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FDA Issues Warning About Paralytic Shellfish Poisoning

Before you dig into that platter of freshly shucked oysters or baked clams at your favorite seafood restaurant, better make sure you know from where the shellfish originated.

The U.S. Food and Drug Administration is warning consumers to avoid eating shellfish from Oregon and Washington state because they may be contaminated with toxins that cause what’s known as paralytic shellfish poisoning. At least 31 people have been sickened in Oregon so far, according to state health officials. Here’s what to know about the FDA advisory.

The FDA says to avoid oysters and bay clams harvested from Netarts and Tillamook bays in northern Oregon since May 28, as well as shellfish harvested from areas around Willapa Bay in southern Washington since May 26.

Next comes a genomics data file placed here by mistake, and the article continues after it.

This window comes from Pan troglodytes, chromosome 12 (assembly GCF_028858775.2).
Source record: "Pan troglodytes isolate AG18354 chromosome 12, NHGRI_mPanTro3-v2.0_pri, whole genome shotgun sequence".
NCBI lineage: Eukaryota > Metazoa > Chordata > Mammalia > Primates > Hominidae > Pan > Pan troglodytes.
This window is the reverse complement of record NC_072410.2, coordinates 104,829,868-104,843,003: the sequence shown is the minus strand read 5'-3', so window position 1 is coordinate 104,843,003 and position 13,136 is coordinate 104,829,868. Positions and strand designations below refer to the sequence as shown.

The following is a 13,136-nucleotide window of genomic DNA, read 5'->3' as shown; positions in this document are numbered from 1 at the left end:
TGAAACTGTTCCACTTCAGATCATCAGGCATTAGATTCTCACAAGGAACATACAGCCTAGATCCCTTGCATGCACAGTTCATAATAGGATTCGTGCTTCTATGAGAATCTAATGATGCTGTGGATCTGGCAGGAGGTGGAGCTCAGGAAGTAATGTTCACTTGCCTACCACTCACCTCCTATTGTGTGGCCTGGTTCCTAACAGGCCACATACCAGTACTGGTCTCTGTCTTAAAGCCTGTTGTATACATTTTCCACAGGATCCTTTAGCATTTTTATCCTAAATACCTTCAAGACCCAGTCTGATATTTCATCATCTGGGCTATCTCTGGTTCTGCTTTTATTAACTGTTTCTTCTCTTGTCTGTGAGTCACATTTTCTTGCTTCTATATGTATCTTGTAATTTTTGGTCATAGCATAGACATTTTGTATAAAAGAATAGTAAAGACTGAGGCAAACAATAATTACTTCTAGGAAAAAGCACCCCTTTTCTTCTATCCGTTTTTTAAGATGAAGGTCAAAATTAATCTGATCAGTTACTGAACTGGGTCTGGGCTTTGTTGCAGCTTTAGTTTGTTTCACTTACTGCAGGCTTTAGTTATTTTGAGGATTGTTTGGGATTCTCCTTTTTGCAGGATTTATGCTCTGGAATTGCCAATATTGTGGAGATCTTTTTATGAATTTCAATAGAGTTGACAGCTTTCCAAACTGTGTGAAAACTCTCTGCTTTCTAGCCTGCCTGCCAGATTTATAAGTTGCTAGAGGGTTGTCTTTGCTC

They may be contaminated with high levels of paralytic shellfish poisoning, or PSP, a naturally occurring toxin produced by algae.

Shellfish harvested from those areas during that period were distributed beyond Oregon and Washington to Arizona, California, Colorado, Hawaii, Nevada, New York. The FDA has warned restaurants and retailers in those states not to serve it.

Elevated levels of toxins were first detected in shellfish on the Oregon coast on May 17, state fish and wildlife officials said.

Read more here from ABC News. 

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